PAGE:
10 comments on “Challenging Canopy Capers- The Little Lorikeet

  1. Hello Ash,
    What a special moment to “catch” the single Lorikeet on the branch alone. Seeing a view of the Eastern Yellow Robin always brightens my day, and I can appreciate better why this lovely bird graces the cover of your new book.

    The reminder of the importance of mindfulness, and the very helpful flowchart are a welcome reminder to be aware of our expectations, and that there is always a natural time. Admittedly it is challenging when one goes through challenging times, but perhaps it’s all the more important to be aware (and patient).

    I appreciate again how you show not only a variety of your beautiful birds, but also highlight their natural surroundings, along with how their actions can and do affect the environment around them.

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    • Thanks Takami, yes we love the Eastern Yellow Robin, it is such a blessing to see it pop up right next to you on a tree trunk or branch looking at you with its big dark eye and waiting for you to uncover insects as you walk on the track. Yes when we are suffering or finding life difficult, that is when we need to be aware that we are actually going to benefit from that experience if we are patient and ride the storm, keeping in mind that God has something valuable to teach us and mature us through the experience. I have come to believe no experience in life is ever wasted on us, if we do not learn from one, another will follow and eventually when we look back we can see how we have grown through the various series of difficulties and be thankful for our mistakes as well as our achievements.

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  2. Those lorikeets were certainly difficult to find! Great pic of the fantail fanning its tail, I’ve been wanting to get a photo like that for ages but they are too quick lol.

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    • Thanks Sue, yes the fantail is always a challenge, but he just kept the fan open long enough for me to focus which does not happen very often, and is even more difficult with the Rufous Fantail who never seem to stop.

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  3. I love to see your findings, thank you brother. But I so appreciate that, as you found the Lorikeets camouflaged through the leaves, you also bring forth the rich treasures hidden in Gods precious word.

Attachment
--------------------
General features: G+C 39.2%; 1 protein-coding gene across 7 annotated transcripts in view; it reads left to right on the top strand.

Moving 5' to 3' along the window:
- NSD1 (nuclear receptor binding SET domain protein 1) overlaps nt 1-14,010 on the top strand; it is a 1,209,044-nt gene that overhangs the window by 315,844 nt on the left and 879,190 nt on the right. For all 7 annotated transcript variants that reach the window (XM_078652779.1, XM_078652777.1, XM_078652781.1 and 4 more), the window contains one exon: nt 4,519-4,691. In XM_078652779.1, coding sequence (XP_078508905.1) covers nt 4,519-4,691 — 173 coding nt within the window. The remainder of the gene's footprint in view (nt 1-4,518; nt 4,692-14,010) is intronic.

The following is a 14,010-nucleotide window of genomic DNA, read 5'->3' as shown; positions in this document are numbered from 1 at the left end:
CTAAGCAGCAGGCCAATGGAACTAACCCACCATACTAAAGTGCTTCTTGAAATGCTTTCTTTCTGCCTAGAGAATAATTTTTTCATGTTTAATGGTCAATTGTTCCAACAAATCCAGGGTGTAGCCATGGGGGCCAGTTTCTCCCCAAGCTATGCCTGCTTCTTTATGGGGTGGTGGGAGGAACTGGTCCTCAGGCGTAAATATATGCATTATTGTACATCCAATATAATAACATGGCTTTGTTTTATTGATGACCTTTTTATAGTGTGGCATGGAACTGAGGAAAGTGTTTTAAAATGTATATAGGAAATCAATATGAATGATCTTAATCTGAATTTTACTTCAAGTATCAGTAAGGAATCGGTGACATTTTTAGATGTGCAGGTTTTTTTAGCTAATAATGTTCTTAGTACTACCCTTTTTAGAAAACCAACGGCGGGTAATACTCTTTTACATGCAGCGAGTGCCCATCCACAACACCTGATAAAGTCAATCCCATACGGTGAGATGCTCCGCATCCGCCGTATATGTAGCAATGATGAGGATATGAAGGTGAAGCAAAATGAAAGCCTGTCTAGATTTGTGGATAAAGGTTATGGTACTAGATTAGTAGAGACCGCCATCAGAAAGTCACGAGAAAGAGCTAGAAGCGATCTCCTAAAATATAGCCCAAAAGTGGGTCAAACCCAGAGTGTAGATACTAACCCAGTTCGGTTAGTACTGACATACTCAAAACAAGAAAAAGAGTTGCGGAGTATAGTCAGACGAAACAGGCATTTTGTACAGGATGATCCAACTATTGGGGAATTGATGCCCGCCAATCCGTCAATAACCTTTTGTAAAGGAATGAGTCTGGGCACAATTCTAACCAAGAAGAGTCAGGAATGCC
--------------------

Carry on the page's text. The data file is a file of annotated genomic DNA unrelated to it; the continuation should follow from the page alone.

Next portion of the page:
Contentment today is a rarity – and you shared the “secret” to find it.
    Worth rereading and copying the chart.
    Thank you Ashley, for sharing of the Lord and the works of His hand.

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    • Thanks Lisa Beth, yes it is always good for me to remember that everything is working for our good, and at times it is too easy to stress and become disappointed when things do not go the way we had planned. Thankfully the Holy Spirit picks gives us a nudge from time to time to remember to rest and trust rather than stress and rust. 🙂

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  4. If it weren’t for their loud vocals as they feed, I’m sure many more would never be spotted. Colourful, yet so perfectly matching the treetops. Usually so high up that its a challenge just to get a view.

    The Bell Miners certainly leave large tracts of trees defoliated. They also are quite territorial and prevent other birds from using the trees.

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    • Thanks David, yes they have been very challenging to say the least, and sadly the poor photos result. The Bell Miners were chasing off every bird they could, especially the smaller Pardolotes and White-naped, but they continued to feed regardless. The Little Lorikeets found hiding on the dark side of the tree canopy where the Miners do not go and not being too noisy was a safer option. They even chased Bowerbirds and Currawongs who were feeding on berries.

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  5. Thanks Donna, yes it gives everyone an idea of the degree of difficulty and challenge these little guys present to the keen birder. Most people would never see this bird with the naked eye unless it were flying, and even then it is so fast you would barely know what it was. The love exposed guy was real surprise and so out of character.

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